Sodom and Gomorrah IV pp 177-95

p 189 | Jojotte...: nickname of portrait painter Georges Clarin (1843-1919), who signed the first petition in favor of Dreyfus, after Zola’s “J’accuse” was published. He frequently painted Sarah Bernhardt. (Sturrock)
Atlantic auger 0008 by Edward T. Babinski

p 190 | "...crenellated turret of its shell...

p 191 | Cours-la-Reine: avenue that runs along the Seine between the Place de la Concorde and the Grand-Palais. (Sturrock)

p 191 | "Beauvais armchair illustrating the Rape of Europa...": this chair and this 1747 painting by François Boucher

p 191-2|"... pictures of society...": Does this refer to Proust's first book, Pleasures and Regrets ? (full French text of Les Plaisirs et les Jours is here)

p 193 | The Consulate ran from 1799 to 1804, with Napoleon the de facto ruler of France as First Consul…; the Direc­tory had lasted from 1795 to the coup d’état of November 1799, when Napoleon seized power. The two regimes fostered distinct cultural styles. (Sturrock)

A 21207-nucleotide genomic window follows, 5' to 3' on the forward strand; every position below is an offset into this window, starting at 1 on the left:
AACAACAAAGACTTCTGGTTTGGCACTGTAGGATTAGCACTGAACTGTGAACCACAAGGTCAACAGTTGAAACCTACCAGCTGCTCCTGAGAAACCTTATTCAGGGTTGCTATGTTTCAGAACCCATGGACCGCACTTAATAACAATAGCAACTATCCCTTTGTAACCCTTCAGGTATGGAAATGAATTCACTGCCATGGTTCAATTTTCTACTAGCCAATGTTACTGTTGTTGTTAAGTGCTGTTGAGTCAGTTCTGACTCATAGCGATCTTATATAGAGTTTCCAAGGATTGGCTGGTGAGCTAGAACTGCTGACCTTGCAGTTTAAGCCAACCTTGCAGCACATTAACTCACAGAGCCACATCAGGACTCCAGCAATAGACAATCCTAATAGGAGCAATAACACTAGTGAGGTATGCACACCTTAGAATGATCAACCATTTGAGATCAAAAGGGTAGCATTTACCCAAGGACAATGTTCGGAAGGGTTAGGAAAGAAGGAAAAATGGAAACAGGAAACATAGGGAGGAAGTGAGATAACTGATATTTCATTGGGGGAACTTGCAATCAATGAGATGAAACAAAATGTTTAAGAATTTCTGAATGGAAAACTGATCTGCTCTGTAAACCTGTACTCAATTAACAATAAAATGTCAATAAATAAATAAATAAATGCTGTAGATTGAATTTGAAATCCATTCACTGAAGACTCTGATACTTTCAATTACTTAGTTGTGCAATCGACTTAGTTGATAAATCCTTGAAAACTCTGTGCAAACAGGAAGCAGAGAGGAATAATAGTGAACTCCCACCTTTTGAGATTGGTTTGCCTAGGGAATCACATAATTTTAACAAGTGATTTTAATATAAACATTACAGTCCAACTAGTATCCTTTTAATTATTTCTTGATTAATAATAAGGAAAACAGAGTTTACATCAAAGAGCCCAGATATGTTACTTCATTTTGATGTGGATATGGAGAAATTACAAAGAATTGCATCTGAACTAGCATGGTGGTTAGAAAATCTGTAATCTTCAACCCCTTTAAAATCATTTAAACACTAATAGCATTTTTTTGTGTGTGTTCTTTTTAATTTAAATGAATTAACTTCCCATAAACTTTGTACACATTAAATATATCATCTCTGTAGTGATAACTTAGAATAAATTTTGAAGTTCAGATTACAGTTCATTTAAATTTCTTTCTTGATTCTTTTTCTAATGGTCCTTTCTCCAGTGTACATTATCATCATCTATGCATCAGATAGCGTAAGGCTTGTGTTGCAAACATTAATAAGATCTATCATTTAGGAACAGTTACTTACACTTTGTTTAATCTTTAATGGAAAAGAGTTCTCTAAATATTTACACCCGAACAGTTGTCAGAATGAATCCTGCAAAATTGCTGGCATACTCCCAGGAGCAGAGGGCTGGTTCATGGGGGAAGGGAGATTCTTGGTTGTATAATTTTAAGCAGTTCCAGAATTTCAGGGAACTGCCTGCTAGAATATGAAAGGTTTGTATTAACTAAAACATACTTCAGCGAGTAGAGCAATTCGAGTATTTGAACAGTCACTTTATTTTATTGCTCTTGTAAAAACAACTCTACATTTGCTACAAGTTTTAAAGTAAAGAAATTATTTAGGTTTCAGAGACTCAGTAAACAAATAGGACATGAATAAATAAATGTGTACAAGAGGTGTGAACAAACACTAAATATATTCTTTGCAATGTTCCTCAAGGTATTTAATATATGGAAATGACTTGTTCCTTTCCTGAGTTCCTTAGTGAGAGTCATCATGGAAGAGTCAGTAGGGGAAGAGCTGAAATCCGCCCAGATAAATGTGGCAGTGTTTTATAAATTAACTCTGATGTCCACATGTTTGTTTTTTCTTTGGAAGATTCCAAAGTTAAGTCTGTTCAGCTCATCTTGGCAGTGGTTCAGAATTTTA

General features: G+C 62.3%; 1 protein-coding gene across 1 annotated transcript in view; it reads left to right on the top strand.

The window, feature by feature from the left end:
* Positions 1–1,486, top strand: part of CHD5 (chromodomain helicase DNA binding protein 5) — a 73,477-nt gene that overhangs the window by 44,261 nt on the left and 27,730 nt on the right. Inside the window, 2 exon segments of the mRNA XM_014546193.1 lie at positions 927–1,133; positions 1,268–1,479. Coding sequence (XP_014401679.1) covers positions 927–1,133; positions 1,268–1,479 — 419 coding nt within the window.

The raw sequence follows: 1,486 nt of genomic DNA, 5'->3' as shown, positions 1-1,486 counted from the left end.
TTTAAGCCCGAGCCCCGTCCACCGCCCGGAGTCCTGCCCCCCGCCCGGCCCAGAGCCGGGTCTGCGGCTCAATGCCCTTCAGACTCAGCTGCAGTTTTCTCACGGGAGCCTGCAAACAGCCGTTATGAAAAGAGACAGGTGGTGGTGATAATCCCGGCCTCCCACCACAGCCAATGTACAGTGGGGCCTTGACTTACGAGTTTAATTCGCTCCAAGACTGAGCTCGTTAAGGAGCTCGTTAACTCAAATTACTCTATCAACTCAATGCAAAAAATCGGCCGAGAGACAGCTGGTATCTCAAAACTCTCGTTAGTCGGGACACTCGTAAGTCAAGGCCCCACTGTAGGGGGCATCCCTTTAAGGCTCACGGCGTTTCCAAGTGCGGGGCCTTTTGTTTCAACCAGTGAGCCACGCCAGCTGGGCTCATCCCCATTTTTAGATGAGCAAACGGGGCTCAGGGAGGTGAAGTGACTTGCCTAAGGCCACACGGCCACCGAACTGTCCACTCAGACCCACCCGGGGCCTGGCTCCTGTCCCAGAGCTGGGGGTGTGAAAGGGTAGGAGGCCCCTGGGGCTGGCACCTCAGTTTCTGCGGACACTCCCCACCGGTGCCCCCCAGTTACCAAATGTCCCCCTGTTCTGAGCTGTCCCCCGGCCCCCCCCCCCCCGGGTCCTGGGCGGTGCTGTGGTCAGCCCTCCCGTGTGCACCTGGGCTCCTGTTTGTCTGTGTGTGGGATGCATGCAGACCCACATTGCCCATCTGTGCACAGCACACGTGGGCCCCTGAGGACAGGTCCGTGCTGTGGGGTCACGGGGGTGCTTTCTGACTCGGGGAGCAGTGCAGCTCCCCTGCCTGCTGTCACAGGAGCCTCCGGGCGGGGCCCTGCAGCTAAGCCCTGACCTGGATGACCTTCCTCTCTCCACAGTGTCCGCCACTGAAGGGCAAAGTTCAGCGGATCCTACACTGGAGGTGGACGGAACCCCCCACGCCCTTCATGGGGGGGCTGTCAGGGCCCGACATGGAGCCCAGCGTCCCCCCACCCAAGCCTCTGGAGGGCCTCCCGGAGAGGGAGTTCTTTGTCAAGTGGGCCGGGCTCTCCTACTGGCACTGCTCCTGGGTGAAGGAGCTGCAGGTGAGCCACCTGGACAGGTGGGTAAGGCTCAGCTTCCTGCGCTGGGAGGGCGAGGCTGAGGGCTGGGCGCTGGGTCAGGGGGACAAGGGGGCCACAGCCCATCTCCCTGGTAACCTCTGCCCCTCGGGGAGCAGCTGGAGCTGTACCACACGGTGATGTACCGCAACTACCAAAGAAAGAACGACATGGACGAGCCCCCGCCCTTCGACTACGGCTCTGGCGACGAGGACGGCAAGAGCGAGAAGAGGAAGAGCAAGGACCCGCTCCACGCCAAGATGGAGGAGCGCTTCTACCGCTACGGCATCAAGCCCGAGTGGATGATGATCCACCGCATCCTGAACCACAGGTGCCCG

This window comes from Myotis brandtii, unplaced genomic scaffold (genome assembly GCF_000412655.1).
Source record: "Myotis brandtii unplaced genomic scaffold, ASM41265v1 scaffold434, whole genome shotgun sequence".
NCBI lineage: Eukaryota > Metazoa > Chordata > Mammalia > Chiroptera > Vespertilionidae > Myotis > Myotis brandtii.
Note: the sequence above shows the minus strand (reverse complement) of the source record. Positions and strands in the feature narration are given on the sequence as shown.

firebird by Bakst
p 193 |Sergei Diaghilev’s Ballets Russes created a sensation in Paris from their first appearance there in 1909. Léon Bakst (1866-1924) was the foremost designer of their sets and costumes; Vaslav Nijinsky (1890-1950) was the most celebrated Russian male dancer; Alexandre Benois (1870-1960) was a painter who also designed stage sets; Igor Stravinsky (1882-1971) wrote some of his best-known music for Diaghilev, notably The Firebird and The Rite of Spring; Princess Yourbeletieff is an invented character. (Sturrock)

p 193 | Aigrette (from the French for egret) refers to the tufted crest or head-plumes of the egret, used for adorning a headdress; also, any similar ornament made of gems.

p 194 | Avatar: A temporary manifestation or aspect of a continuing entity, i.e., occultism in its present avatar.

p 195 |"... gimlet eyes of nationalist ladies..." : sharp or piercing, as this tool.

p 195 | While searching for the Princesse d'Epinoy, I found this wonderful essay on nobility and titles in France.